Updated on 02.02.12

Air Up All of Your Tires (32/365)

Trent Hamm

Every weekday, I drive my daughter to preschool. It’s a nice routine, one that gives me a chance to spend some time with her. I make breakfast for her, make sure she’s adequately dressed for the weather, brush her beautiful long hair, and then we’re off to her preschool.

Along the path from home to preschool is a gas station. That station has the lowest gas prices within about a ten mile radius, so it’s the one I tend to use regularly.

Right next to the gas station is a free air pump, which I use about once a month or so. After I fill up, I drive over to the air pump, pull out my air gauge, check the pressure in each tire, and fill it up to the maximum recommended pressure as suggested in my car’s manual (see – there’s that car manual mentioned again).

Quite often, I’ll stop there before dropping off my daughter. She’ll get out of the vehicle with me, talk to me while I’m airing up the tires (she doesn’t quite have the finger strength to actually air them up, though we’ve tried), and often she’ll help me pull the air tube around to the proper position so that I can air up each tire.

It’s a bit of father-daughter bonding, sure, but it’s also saving me some money and subtly teaching her about a really valuable tip for auto maintenance.

Air Up All of Your Tires (32/365)

I actually learned about this tip the hard way, too.

I used to just get my oil changed at a full-service oil change place that would air up your tires for you each time. I always felt that was good enough.

In 2006, though, I started getting really into measuring my vehicle’s fuel economy and figuring out ways to reduce it. I got my oil changed on a very hot day late in that summer, and by early December I was due for another oil change.

On a very cold morning, one where I intended to actually get my oil changed and my tires inflated that evening after work, I started to pull out of my driveway when one of my tires went “pop.”

This caused me to spend most of an hour getting the spare tire on, which meant I was a bit late for work.

That evening, when I stopped by the oil change place, they noted that the spare tire was on the vehicle. They noted that the air pressure on all of my tires was almost dangerously low. They also looked at the other tire that was sitting in the back and told me that it was fine and that likely it had been pushed off by bumping into a curb or something.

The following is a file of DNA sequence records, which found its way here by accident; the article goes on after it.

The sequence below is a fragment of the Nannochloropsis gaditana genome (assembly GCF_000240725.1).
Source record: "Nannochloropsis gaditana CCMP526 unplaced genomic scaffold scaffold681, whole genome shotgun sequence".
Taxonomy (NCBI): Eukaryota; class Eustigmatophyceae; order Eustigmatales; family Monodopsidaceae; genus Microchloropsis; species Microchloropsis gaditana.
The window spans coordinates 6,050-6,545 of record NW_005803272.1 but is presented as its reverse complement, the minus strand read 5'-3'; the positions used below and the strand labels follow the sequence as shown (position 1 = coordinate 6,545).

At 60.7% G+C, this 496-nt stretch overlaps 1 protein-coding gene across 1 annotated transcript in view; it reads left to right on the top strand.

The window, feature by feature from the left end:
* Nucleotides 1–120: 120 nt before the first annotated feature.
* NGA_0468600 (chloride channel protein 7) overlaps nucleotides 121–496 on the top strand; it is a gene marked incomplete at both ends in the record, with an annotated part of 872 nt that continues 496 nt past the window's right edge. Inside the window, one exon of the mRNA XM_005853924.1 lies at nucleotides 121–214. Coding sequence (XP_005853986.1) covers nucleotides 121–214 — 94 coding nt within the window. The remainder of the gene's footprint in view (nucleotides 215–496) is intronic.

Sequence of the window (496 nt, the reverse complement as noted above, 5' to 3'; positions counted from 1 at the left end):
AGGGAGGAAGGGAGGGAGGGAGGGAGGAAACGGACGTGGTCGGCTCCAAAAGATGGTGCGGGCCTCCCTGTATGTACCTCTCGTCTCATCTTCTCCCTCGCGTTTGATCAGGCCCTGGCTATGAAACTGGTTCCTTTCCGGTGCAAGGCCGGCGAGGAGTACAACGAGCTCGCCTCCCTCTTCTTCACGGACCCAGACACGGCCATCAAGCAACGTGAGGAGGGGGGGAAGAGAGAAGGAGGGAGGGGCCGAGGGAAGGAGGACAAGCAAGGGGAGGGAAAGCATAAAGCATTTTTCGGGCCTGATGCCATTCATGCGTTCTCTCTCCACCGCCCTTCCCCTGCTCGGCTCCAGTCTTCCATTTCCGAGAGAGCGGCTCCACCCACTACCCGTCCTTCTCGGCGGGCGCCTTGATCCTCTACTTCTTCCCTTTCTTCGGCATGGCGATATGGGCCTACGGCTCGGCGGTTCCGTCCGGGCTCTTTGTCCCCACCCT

That’s one way that airing up your tires can save you money and time, but that’s just one.

The biggest reason to do it is that adequately aired tires save on your gas mileage. It’s pretty clear-cut, actually.

Every psi that any one of your tires is below the recommended maximum costs you 1/8% of your fuel efficiency. So, if all of your tires are 4 psi below the recommended maximum, your fuel efficiency goes down 2%. If they’re 6 below, you lose 3%.

Let’s say your tires are running 6 psi below the maximum. That’s a 3% reduction in your fuel efficiency. Your 25 mpg car goes down to 24.25. Over just 1,000 miles, that means your car is using 1.2 gallons more in fuel than if you had maximized your tires’ air pressure. That’s $4 gone, right there.

If it takes you 5 minutes to air up your tires, that simple move is saving you money at a rate of $48 per hour of effort. That’s well worth it.

All you need is to keep a tire gauge in your glove compartment and know what the maximum PSI is for your automobile (it’s in your manual). Fill your tires up with air once every month or two – it’ll just take you five minutes. Doing so will keep your tires at the maximum recommended pressure, maximize your fuel efficiency, and keep your tires on the rims (although that only happens if you neglect it for too long).